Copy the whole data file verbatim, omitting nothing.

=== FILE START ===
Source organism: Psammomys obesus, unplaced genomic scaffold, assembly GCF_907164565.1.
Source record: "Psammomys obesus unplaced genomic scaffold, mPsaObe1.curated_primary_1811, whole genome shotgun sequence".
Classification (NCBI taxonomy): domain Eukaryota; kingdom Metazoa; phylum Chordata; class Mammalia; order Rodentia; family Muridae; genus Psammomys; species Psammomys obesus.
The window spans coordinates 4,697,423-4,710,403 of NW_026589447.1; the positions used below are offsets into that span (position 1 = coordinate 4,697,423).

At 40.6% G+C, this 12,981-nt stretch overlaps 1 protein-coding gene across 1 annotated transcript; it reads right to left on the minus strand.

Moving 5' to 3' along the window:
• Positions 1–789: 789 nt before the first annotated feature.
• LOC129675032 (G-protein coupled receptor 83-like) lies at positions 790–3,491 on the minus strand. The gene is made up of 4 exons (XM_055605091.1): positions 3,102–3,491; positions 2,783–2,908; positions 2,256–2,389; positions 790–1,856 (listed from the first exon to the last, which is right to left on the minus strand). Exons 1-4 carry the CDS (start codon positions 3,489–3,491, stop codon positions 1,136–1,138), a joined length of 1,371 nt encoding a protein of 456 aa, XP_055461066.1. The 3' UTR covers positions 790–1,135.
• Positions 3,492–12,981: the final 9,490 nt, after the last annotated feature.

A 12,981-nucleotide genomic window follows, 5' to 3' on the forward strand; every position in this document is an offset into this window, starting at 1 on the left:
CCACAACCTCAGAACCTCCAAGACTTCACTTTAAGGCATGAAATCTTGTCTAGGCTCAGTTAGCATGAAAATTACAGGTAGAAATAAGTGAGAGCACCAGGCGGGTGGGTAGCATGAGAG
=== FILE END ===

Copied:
Source organism: Psammomys obesus, unplaced genomic scaffold, assembly GCF_907164565.1.
Source record: "Psammomys obesus unplaced genomic scaffold, mPsaObe1.curated_primary_1811, whole genome shotgun sequence".
Classification (NCBI taxonomy): domain Eukaryota; kingdom Metazoa; phylum Chordata; class Mammalia; order Rodentia; family Muridae; genus Psammomys; species Psammomys obesus.
The window spans coordinates 4,697,423-4,710,403 of NW_026589447.1; the positions used below are offsets into that span (position 1 = coordinate 4,697,423).

At 40.6% G+C, this 12,981-nt stretch overlaps 1 protein-coding gene across 1 annotated transcript; it reads right to left on the minus strand.

Moving 5' to 3' along the window:
• Positions 1–789: 789 nt before the first annotated feature.
• LOC129675032 (G-protein coupled receptor 83-like) lies at positions 790–3,491 on the minus strand. The gene is made up of 4 exons (XM_055605091.1): positions 3,102–3,491; positions 2,783–2,908; positions 2,256–2,389; positions 790–1,856 (listed from the first exon to the last, which is right to left on the minus strand). Exons 1-4 carry the CDS (start codon positions 3,489–3,491, stop codon positions 1,136–1,138), a joined length of 1,371 nt encoding a protein of 456 aa, XP_055461066.1. The 3' UTR covers positions 790–1,135.
• Positions 3,492–12,981: the final 9,490 nt, after the last annotated feature.

A 12,981-nucleotide genomic window follows, 5' to 3' on the forward strand; every position in this document is an offset into this window, starting at 1 on the left:
CCACAACCTCAGAACCTCCAAGACTTCACTTTAAGGCATGAAATCTTGTCTAGGCTCAGTTAGCATGAAAATTACAGGTAGAAATAAGTGAGAGCACCAGGCGGGTGGGTAGCATGAGAG